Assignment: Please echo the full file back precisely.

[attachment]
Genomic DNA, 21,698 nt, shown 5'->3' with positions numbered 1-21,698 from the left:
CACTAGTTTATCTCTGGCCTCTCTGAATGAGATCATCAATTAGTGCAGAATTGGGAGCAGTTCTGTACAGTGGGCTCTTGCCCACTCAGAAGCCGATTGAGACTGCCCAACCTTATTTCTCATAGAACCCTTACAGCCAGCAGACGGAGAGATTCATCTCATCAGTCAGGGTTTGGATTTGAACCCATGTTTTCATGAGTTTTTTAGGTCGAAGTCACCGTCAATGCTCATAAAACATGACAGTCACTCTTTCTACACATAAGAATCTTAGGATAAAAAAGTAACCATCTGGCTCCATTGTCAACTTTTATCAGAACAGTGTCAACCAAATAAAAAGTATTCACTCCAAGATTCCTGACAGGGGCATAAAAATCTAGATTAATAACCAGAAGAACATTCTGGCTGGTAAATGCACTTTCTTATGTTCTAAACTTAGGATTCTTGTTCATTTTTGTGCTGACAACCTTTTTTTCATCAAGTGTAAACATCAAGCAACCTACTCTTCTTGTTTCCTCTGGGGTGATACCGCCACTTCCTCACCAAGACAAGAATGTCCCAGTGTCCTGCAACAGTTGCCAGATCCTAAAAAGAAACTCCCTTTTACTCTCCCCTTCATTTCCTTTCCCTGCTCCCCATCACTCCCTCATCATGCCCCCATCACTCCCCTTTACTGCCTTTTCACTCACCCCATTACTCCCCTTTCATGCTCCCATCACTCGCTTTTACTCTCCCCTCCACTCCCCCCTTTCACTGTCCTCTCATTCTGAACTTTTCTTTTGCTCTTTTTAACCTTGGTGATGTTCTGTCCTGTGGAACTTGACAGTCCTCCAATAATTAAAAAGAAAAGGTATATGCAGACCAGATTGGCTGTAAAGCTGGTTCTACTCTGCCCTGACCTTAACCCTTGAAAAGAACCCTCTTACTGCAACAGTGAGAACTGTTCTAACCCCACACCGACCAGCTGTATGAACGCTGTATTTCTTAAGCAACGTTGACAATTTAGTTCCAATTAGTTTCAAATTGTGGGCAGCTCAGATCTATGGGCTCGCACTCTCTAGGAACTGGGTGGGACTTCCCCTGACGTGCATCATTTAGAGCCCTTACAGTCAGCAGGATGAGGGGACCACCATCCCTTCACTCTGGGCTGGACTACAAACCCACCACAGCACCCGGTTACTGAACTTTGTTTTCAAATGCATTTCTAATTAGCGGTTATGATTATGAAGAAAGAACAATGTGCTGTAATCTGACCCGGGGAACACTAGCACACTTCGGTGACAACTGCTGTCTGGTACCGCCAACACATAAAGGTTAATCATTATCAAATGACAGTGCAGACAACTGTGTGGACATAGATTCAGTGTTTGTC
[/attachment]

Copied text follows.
Genomic DNA, 21,698 nt, shown 5'->3' with positions numbered 1-21,698 from the left:
CACTAGTTTATCTCTGGCCTCTCTGAATGAGATCATCAATTAGTGCAGAATTGGGAGCAGTTCTGTACAGTGGGCTCTTGCCCACTCAGAAGCCGATTGAGACTGCCCAACCTTATTTCTCATAGAACCCTTACAGCCAGCAGACGGAGAGATTCATCTCATCAGTCAGGGTTTGGATTTGAACCCATGTTTTCATGAGTTTTTTAGGTCGAAGTCACCGTCAATGCTCATAAAACATGACAGTCACTCTTTCTACACATAAGAATCTTAGGATAAAAAAGTAACCATCTGGCTCCATTGTCAACTTTTATCAGAACAGTGTCAACCAAATAAAAAGTATTCACTCCAAGATTCCTGACAGGGGCATAAAAATCTAGATTAATAACCAGAAGAACATTCTGGCTGGTAAATGCACTTTCTTATGTTCTAAACTTAGGATTCTTGTTCATTTTTGTGCTGACAACCTTTTTTTCATCAAGTGTAAACATCAAGCAACCTACTCTTCTTGTTTCCTCTGGGGTGATACCGCCACTTCCTCACCAAGACAAGAATGTCCCAGTGTCCTGCAACAGTTGCCAGATCCTAAAAAGAAACTCCCTTTTACTCTCCCCTTCATTTCCTTTCCCTGCTCCCCATCACTCCCTCATCATGCCCCCATCACTCCCCTTTACTGCCTTTTCACTCACCCCATTACTCCCCTTTCATGCTCCCATCACTCGCTTTTACTCTCCCCTCCACTCCCCCCTTTCACTGTCCTCTCATTCTGAACTTTTCTTTTGCTCTTTTTAACCTTGGTGATGTTCTGTCCTGTGGAACTTGACAGTCCTCCAATAATTAAAAAGAAAAGGTATATGCAGACCAGATTGGCTGTAAAGCTGGTTCTACTCTGCCCTGACCTTAACCCTTGAAAAGAACCCTCTTACTGCAACAGTGAGAACTGTTCTAACCCCACACCGACCAGCTGTATGAACGCTGTATTTCTTAAGCAACGTTGACAATTTAGTTCCAATTAGTTTCAAATTGTGGGCAGCTCAGATCTATGGGCTCGCACTCTCTAGGAACTGGGTGGGACTTCCCCTGACGTGCATCATTTAGAGCCCTTACAGTCAGCAGGATGAGGGGACCACCATCCCTTCACTCTGGGCTGGACTACAAACCCACCACAGCACCCGGTTACTGAACTTTGTTTTCAAATGCATTTCTAATTAGCGGTTATGATTATGAAGAAAGAACAATGTGCTGTAATCTGACCCGGGGAACACTAGCACACTTCGGTGACAACTGCTGTCTGGTACCGCCAACACATAAAGGTTAATCATTATCAAATGACAGTGCAGACAACTGTGTGGACATAGATTCAGTGTTTGTC